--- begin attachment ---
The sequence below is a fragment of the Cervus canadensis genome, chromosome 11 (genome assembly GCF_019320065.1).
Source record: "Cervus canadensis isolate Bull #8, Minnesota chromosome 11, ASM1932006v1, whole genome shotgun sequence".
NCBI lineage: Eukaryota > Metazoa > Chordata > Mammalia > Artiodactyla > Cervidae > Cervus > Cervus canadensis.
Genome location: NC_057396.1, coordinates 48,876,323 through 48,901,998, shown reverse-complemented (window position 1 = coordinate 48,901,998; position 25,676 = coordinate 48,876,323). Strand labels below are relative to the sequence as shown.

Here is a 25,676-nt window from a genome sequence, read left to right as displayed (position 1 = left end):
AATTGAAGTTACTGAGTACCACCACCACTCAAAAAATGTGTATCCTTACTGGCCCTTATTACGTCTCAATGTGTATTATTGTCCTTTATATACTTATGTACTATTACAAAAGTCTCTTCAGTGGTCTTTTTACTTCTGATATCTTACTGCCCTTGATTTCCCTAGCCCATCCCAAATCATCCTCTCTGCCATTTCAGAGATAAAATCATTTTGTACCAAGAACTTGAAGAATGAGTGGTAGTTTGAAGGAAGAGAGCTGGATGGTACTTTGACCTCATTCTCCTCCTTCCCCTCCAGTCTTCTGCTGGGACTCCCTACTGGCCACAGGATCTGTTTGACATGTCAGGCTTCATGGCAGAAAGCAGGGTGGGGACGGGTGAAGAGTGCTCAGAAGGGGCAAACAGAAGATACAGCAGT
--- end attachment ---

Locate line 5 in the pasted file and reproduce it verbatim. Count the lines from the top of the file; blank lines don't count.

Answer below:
Here is a 25,676-nt window from a genome sequence, read left to right as displayed (position 1 = left end):